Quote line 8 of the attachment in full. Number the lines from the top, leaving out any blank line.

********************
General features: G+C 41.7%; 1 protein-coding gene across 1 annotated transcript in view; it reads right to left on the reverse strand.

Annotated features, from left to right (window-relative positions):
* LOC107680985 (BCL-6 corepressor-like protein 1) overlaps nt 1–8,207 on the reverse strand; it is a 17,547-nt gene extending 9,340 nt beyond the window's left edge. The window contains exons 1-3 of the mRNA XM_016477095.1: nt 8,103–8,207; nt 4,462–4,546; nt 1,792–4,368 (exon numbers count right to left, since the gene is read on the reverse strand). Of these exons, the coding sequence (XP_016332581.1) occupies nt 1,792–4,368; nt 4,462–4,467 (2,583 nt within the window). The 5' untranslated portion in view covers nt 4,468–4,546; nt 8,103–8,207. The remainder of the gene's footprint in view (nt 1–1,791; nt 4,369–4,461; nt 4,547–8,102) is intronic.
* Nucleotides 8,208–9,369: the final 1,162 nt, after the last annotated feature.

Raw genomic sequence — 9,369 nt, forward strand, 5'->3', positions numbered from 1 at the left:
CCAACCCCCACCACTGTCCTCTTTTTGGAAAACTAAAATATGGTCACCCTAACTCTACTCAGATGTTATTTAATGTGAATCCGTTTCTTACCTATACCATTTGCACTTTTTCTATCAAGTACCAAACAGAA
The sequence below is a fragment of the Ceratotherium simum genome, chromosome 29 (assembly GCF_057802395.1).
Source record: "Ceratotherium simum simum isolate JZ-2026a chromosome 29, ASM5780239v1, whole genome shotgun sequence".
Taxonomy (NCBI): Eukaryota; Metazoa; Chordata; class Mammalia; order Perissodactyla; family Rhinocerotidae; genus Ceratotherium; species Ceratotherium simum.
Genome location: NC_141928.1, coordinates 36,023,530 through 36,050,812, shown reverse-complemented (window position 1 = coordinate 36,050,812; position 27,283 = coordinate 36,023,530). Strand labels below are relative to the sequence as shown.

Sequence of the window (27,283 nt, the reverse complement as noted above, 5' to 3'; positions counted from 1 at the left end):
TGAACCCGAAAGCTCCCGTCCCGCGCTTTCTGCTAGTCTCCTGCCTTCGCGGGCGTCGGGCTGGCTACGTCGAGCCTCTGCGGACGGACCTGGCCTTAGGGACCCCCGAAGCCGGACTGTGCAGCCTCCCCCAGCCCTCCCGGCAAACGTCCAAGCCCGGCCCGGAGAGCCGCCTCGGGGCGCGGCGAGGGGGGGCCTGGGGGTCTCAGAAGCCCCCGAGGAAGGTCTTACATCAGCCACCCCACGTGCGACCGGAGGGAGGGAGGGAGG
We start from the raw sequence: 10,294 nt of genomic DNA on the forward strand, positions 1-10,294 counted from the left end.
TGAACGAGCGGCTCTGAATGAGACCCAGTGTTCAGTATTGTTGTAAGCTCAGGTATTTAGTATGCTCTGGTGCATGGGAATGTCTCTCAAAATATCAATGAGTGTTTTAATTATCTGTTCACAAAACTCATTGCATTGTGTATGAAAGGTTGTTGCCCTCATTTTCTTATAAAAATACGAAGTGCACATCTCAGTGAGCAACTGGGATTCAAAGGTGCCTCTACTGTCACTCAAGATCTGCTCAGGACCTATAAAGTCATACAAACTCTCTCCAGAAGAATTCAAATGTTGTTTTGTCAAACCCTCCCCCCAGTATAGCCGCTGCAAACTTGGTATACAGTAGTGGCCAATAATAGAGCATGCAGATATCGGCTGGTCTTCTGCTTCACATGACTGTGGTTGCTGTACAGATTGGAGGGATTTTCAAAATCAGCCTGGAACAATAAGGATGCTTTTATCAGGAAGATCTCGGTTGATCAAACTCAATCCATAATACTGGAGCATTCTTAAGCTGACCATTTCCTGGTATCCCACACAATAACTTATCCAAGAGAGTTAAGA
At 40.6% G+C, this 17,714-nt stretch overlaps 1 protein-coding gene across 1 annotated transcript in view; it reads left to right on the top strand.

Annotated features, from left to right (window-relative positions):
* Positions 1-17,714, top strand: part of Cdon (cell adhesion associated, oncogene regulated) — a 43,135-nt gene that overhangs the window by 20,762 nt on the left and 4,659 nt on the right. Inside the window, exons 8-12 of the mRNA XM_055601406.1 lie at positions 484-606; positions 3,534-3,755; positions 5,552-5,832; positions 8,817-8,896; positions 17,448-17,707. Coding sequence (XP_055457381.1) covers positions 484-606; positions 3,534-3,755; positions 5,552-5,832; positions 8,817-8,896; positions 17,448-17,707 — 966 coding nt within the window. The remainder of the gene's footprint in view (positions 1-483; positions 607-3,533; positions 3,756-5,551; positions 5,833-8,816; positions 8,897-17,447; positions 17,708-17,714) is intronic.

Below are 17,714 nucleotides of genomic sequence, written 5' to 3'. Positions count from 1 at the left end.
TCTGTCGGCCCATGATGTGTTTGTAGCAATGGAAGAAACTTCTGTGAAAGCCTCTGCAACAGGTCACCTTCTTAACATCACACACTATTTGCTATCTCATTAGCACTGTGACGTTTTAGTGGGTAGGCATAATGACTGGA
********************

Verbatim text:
Source record: "Ceratotherium simum simum isolate JZ-2026a chromosome 29, ASM5780239v1, whole genome shotgun sequence".